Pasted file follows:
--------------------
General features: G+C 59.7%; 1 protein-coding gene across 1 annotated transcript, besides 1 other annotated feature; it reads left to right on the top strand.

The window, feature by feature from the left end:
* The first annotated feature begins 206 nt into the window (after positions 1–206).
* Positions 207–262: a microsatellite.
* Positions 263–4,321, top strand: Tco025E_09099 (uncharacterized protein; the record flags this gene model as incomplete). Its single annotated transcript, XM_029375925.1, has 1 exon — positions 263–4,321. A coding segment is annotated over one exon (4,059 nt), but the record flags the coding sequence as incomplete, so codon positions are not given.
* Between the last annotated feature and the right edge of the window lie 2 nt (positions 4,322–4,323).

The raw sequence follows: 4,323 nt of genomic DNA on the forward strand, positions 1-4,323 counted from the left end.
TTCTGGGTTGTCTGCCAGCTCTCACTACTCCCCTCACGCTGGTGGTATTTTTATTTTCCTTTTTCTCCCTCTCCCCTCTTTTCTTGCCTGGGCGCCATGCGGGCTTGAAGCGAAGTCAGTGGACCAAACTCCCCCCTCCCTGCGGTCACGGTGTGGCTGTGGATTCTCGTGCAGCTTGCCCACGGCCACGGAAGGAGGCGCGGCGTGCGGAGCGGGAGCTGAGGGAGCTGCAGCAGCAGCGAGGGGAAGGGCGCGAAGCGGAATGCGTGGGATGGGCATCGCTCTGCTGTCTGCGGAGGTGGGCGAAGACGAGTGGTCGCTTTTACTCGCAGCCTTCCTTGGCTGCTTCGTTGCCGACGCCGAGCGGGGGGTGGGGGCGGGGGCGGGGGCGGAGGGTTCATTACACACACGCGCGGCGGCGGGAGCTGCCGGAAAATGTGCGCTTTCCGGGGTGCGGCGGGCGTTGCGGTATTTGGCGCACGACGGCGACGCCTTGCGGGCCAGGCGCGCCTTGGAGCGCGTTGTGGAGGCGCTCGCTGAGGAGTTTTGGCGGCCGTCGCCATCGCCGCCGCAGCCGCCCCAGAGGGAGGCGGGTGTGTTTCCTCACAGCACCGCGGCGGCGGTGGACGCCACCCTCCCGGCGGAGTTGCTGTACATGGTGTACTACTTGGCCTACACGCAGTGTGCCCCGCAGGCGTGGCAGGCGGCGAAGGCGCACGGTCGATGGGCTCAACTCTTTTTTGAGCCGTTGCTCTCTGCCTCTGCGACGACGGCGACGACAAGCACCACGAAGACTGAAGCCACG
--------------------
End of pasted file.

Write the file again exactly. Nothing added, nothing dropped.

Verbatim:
General features: G+C 59.7%; 1 protein-coding gene across 1 annotated transcript, besides 1 other annotated feature; it reads left to right on the top strand.

The window, feature by feature from the left end:
* The first annotated feature begins 206 nt into the window (after positions 1–206).
* Positions 207–262: a microsatellite.
* Positions 263–4,321, top strand: Tco025E_09099 (uncharacterized protein; the record flags this gene model as incomplete). Its single annotated transcript, XM_029375925.1, has 1 exon — positions 263–4,321. A coding segment is annotated over one exon (4,059 nt), but the record flags the coding sequence as incomplete, so codon positions are not given.
* Between the last annotated feature and the right edge of the window lie 2 nt (positions 4,322–4,323).

The raw sequence follows: 4,323 nt of genomic DNA on the forward strand, positions 1-4,323 counted from the left end.
TTCTGGGTTGTCTGCCAGCTCTCACTACTCCCCTCACGCTGGTGGTATTTTTATTTTCCTTTTTCTCCCTCTCCCCTCTTTTCTTGCCTGGGCGCCATGCGGGCTTGAAGCGAAGTCAGTGGACCAAACTCCCCCCTCCCTGCGGTCACGGTGTGGCTGTGGATTCTCGTGCAGCTTGCCCACGGCCACGGAAGGAGGCGCGGCGTGCGGAGCGGGAGCTGAGGGAGCTGCAGCAGCAGCGAGGGGAAGGGCGCGAAGCGGAATGCGTGGGATGGGCATCGCTCTGCTGTCTGCGGAGGTGGGCGAAGACGAGTGGTCGCTTTTACTCGCAGCCTTCCTTGGCTGCTTCGTTGCCGACGCCGAGCGGGGGGTGGGGGCGGGGGCGGGGGCGGAGGGTTCATTACACACACGCGCGGCGGCGGGAGCTGCCGGAAAATGTGCGCTTTCCGGGGTGCGGCGGGCGTTGCGGTATTTGGCGCACGACGGCGACGCCTTGCGGGCCAGGCGCGCCTTGGAGCGCGTTGTGGAGGCGCTCGCTGAGGAGTTTTGGCGGCCGTCGCCATCGCCGCCGCAGCCGCCCCAGAGGGAGGCGGGTGTGTTTCCTCACAGCACCGCGGCGGCGGTGGACGCCACCCTCCCGGCGGAGTTGCTGTACATGGTGTACTACTTGGCCTACACGCAGTGTGCCCCGCAGGCGTGGCAGGCGGCGAAGGCGCACGGTCGATGGGCTCAACTCTTTTTTGAGCCGTTGCTCTCTGCCTCTGCGACGACGGCGACGACAAGCACCACGAAGACTGAAGCCACG